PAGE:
6ix9ine’s Full Guilty Plea Has Been Made Available To Public
6ix9ine’s Full Guilty Plea Has Been Made Available To Public SEE FULL DETAILS;
When Daniel Hernandez, known to the masses as Tekashi 6ix9ine, pleaded guilty for nine counts in a federal racketeering case, many were surprised at his level of involvement in illicit activities. When he proceeded to cooperate with the government others believed the rapper’s loose lips were an inevitability.
He is, after all, looking at some truly sobering hard time; forty-seven years behind bars might very well humble you.
Now, Complex has obtained a transcript of the guilty plea, and have detailed some of the more interesting revelations. It would appear that the extent of 6ix9ine’s involvement is confirmed, from his own mouth at that. While some might recall 6ix9ine from his formative days seeking viral stardom through “pussy” emblazoned fashion attire, his breakout arrived with the release of “Gummo.”
As it happens, 6ix9ine’s clip featured an increased presence of Nine Trey Bloods, as the rapper originally “met and joined the Nine Trey Blood Gang” in the Fall of 2017.
“As a member of Nine Trey, the enterprise engaged in such activities including shooting at people, robbing people, and at times drug trafficking,” says Hernandez. It’s already been established that he has been directly involved in said activities, three to be specific; robbery, attempted murder, and drug trafficking. In the plea, 6ix9ine admits he “paid a person to shoot at a rival member of Nine Trey to scare him.” He also admitted to his involvement in selling heroin, stating “I and others agreed to sell one kilogram of heroin.”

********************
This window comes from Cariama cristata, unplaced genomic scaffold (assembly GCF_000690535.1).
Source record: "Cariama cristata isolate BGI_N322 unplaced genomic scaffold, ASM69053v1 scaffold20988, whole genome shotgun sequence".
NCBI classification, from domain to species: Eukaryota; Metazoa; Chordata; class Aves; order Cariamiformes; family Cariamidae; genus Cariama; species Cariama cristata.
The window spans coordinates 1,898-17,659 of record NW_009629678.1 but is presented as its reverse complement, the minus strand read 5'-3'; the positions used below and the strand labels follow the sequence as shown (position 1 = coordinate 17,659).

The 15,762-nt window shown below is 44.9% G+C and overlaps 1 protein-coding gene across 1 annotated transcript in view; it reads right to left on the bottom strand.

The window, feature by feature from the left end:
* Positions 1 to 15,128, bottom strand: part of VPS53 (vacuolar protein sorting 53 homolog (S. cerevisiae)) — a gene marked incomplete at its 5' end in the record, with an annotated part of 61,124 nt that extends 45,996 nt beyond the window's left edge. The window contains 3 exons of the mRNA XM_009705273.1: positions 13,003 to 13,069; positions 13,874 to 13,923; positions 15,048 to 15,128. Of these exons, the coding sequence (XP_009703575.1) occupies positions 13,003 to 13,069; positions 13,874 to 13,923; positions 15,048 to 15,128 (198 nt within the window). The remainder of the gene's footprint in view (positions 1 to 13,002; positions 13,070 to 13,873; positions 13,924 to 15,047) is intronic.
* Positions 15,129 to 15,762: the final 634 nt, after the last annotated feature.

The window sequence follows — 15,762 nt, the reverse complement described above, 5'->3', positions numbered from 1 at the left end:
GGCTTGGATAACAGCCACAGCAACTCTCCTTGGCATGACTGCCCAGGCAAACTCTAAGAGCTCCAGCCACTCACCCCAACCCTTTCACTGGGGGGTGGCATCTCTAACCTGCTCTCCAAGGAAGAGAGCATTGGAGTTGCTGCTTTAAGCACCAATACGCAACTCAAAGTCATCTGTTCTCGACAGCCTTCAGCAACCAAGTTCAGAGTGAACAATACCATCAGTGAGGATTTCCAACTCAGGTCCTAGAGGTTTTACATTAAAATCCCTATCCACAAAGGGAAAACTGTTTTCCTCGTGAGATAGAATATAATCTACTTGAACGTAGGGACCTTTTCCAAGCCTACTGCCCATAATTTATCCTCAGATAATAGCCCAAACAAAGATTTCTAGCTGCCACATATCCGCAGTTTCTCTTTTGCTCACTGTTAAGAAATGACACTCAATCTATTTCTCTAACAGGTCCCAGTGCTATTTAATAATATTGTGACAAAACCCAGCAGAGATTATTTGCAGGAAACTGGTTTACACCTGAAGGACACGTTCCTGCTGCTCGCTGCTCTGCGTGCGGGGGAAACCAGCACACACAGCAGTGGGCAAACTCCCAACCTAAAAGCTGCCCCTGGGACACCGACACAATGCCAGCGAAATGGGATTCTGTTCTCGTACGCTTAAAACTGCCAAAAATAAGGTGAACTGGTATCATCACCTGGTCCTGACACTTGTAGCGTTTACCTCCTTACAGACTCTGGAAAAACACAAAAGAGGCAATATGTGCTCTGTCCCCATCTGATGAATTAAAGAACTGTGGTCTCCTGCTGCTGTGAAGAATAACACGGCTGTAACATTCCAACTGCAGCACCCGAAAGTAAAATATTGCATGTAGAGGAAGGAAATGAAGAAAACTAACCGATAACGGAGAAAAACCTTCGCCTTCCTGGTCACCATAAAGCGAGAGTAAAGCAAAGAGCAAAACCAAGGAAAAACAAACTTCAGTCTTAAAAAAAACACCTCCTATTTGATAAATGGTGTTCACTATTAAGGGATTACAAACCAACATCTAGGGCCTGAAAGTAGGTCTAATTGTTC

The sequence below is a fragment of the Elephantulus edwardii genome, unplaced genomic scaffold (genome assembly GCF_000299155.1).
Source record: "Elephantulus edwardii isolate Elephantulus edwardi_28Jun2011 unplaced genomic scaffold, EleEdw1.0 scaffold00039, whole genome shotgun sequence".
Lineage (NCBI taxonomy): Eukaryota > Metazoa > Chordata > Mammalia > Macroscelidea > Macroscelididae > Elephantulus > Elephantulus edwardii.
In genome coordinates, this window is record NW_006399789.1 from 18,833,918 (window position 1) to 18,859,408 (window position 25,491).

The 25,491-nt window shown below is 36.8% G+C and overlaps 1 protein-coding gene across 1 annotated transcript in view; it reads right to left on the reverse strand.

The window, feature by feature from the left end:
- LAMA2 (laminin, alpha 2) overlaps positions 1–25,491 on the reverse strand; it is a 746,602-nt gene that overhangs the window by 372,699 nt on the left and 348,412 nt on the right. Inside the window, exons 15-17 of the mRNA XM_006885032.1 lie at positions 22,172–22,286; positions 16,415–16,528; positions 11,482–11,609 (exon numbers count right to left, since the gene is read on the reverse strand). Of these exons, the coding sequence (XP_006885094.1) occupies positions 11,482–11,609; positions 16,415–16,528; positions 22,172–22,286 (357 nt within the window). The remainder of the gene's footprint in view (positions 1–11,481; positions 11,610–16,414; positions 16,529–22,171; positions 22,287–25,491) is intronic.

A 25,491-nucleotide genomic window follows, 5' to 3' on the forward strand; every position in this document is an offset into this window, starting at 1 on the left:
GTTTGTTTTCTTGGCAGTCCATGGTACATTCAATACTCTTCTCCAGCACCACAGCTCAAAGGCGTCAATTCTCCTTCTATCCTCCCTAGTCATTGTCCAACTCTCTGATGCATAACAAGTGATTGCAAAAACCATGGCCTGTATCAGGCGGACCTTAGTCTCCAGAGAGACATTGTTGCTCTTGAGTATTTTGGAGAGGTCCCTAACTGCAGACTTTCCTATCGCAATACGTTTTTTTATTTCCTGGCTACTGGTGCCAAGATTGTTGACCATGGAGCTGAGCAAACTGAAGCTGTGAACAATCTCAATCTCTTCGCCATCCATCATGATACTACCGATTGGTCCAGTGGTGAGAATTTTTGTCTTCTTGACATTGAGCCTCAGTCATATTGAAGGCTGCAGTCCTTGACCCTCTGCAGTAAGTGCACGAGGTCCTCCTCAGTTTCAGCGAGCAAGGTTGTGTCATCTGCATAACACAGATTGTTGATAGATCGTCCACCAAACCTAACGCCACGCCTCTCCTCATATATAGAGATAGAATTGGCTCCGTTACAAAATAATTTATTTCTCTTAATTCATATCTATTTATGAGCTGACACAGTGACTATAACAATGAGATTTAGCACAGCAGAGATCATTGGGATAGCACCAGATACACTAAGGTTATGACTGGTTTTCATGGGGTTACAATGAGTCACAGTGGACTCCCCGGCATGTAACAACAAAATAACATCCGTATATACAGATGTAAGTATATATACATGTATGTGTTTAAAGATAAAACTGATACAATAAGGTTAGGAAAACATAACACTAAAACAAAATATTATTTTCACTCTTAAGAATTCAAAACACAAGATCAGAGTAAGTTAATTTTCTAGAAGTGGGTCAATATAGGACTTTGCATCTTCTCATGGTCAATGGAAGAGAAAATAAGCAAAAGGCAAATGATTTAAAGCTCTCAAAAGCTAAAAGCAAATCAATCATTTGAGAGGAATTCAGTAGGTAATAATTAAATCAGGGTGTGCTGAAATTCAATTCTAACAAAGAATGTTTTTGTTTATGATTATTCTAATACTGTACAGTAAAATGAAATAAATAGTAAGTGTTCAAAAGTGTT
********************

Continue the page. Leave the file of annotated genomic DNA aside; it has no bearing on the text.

Complex also makes note of 6ix9ine’s admission to experiencing post-traumatic stress disorder, brought upon by his stepfather’s murder. “I started becoming just rebelling and not showering, like depression stuff,” says Tekashi, who never ended up taking the Zoloft he was prescribed. Instead, he opted for his mother’s “Mexican remedies.”
While 6ix9ine is looking at a minimum of 47 years, a judge has confirmed that “snitching” will certainly bode well in his favor. Maybe not in the streets, but in the courtroom.
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